We’ve become aware that a hacker accessed our system this week. As soon as we learned of the attack, we patched the vulnerability and closed the access that the hacker had. Our ongoing investigation indicates that the hacker had access to the support information that three of our customers store on our system. We believe that the hacker downloaded email addresses of users who contacted those three customers for support, as well as support email subject lines. We notified our affected customers immediately and are working with them to assist in their response.
The companies involved made a point to tell its customers that they haven’t been hacked, but private information was stolen. Luckily, no password thievery was involved.
Obviously, an incident like this, just like the NBC.com incident, needs to be taken very seriously. Something must be done to stop the continuous hacks.
Twitter hacks additionally are nothing new. Many times, hackers used a backdoor, such as the tools the support team uses, to infiltrate the information of Twitter users. It’s not a huge gain, more possibly a waste of time.
The Secret Service is investigating a theft from hackers on personal emails and photos belonging to the Bush Family. Such material was posted to the Smoking Gun website last night. A report by the Smoking Gun details that the emails covered a period from 2009-2012 – six accounts now compromised, it appears.
Those hacked were George H.W. Bush, his daughter Dorothy Bush Koch – who’s also the sister of George W. Bush. The other hack was on Jim Nantz, sportscaster and family friend of the Bush’s.
The hacker titled “Guccifer” posted in an account, which was purposeful for posting the material. On Friday, the Bush family’s spokeperson confirmed such hack. It was also confirmed by Secret Service spokesman Ed Donovan.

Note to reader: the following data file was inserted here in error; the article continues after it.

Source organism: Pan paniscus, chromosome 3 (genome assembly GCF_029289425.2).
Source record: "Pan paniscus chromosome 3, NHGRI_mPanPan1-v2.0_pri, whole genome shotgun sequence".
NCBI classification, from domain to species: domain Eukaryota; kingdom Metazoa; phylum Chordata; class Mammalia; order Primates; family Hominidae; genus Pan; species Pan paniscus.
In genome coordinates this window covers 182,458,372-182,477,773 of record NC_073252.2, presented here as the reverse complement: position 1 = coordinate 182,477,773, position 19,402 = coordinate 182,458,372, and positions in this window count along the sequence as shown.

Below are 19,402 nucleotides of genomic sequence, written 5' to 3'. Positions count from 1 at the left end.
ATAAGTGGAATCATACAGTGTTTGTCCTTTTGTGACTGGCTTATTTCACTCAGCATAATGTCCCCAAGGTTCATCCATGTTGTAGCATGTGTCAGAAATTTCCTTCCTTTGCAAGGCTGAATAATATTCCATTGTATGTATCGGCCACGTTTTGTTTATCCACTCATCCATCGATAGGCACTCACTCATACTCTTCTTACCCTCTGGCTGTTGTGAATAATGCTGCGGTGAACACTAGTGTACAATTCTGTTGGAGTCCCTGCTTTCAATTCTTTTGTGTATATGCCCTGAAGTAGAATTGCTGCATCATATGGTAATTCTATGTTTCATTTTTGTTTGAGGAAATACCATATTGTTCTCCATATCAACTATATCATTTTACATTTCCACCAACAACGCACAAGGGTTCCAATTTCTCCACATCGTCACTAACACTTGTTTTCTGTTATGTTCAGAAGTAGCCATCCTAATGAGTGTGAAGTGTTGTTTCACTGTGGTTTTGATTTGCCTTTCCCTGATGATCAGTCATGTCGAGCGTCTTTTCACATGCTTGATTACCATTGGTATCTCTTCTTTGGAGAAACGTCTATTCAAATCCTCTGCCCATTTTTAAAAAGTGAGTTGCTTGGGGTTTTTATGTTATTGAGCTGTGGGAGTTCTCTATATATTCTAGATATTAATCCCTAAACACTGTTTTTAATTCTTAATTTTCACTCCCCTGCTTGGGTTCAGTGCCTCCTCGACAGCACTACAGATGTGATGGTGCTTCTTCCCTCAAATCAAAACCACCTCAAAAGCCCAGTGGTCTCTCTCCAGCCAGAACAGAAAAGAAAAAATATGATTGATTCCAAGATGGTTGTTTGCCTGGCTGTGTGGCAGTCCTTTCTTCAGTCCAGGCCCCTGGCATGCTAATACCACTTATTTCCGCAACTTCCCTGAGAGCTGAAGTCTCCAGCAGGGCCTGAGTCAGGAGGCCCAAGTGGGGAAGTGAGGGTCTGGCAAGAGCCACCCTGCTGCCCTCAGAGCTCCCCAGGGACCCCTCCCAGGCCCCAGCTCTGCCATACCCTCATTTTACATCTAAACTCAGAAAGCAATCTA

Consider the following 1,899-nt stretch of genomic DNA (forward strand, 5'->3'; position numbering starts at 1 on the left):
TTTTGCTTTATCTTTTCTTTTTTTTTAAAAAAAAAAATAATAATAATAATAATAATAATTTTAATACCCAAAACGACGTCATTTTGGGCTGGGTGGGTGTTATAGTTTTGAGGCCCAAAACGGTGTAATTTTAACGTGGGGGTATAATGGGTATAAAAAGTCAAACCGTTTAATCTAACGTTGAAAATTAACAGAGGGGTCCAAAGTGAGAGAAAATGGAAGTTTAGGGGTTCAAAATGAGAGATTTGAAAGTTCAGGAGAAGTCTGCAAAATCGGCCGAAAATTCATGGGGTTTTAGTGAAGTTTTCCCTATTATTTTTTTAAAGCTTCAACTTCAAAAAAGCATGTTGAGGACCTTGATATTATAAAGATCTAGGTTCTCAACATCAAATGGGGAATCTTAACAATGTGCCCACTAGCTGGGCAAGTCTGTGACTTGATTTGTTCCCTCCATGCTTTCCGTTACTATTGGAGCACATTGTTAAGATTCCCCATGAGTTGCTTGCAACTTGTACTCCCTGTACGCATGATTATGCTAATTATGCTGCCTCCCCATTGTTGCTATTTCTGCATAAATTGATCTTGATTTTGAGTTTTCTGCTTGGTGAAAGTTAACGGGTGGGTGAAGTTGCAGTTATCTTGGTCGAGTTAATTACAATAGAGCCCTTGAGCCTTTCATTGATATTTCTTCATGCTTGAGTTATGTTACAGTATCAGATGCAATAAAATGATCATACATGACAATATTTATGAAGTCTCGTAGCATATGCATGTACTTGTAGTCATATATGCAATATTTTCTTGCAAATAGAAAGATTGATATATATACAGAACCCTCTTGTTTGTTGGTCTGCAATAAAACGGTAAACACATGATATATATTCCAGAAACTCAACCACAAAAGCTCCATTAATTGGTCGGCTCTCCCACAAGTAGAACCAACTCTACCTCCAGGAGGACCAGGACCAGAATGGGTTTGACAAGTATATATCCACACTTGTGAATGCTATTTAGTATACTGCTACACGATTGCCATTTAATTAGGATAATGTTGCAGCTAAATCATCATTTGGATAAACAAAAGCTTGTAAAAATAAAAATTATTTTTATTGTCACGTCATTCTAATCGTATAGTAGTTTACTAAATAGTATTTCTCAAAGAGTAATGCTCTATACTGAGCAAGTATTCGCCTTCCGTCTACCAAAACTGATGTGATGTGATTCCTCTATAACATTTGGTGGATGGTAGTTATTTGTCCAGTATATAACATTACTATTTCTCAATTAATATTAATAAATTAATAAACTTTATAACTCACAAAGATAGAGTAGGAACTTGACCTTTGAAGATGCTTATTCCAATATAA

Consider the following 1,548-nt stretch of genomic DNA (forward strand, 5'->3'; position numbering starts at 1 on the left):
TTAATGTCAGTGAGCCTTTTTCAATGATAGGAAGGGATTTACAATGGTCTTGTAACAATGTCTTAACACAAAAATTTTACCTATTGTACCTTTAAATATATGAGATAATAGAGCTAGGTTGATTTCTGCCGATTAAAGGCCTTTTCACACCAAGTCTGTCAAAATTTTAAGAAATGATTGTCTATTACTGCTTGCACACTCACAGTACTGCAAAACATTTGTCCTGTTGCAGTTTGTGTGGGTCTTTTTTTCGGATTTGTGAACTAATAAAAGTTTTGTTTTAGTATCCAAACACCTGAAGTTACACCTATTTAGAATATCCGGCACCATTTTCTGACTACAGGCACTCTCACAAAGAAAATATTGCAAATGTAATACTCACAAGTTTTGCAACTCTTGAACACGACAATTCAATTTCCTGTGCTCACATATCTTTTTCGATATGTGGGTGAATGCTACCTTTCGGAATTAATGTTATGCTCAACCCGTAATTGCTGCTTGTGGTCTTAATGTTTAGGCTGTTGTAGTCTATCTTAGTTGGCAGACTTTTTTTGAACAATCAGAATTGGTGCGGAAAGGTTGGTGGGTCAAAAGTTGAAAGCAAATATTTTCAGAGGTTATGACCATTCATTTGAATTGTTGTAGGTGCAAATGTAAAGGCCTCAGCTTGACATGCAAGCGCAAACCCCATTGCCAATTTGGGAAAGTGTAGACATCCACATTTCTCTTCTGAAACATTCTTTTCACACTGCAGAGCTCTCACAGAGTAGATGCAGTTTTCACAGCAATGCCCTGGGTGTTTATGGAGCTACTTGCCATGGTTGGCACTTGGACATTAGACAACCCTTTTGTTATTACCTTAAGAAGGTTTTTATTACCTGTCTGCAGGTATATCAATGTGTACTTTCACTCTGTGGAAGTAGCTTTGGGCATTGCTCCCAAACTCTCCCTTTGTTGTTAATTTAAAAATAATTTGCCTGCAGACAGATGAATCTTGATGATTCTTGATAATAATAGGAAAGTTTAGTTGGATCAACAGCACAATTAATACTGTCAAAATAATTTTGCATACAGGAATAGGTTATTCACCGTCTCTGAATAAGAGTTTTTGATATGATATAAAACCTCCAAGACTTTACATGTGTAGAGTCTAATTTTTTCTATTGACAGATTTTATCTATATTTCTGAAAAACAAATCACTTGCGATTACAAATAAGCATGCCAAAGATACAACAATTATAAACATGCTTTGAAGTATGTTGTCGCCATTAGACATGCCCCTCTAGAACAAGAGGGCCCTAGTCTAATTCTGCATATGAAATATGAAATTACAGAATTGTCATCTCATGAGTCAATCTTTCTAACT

More details can be found within the Washington Post.
The University of Miami Hospital has begun to let patients know that a second data breach has occurred so far this year. Personal information is at risk and patients must know. This is the second breach, with the first one happening in July.
Apparently, according to a letter being sent to patients this month outlines the fact that two employees were apparently caught improperly accessing patient records that give doctors and other medical associates a quick glance at patient information.
Although the employees have been terminated, some worry that a portion of the sensitive data was sold. The affected data includes any patient records that have been at the hospital from October 2010 to July 2012. Those affected by the breach are being given a two-year membership to a credit monitoring service.
Avoid data breaches on your own computer:
Related articles – Seems to be a number of incidence at UM:
According to ThreatPost, the attack that Hussain admitted to being involved with was a breach of the email account of one of Blair’s former advisers. Hussain, who used the handle “TriCk”, pleaded guilty in early July to the attack and was sentenced Tuesday in England to six months in prison for the attack. He was arrested in April.
According to Sophos’s Naked Security, members of the TeaMp0isoN hacking gang then published the hacked information online, sparking security fears about the safety of the former Prime Minister, his friends and associates.
A time in prison at the start of your adult life is no easy undertaking. Hope the young lad learned his lesson.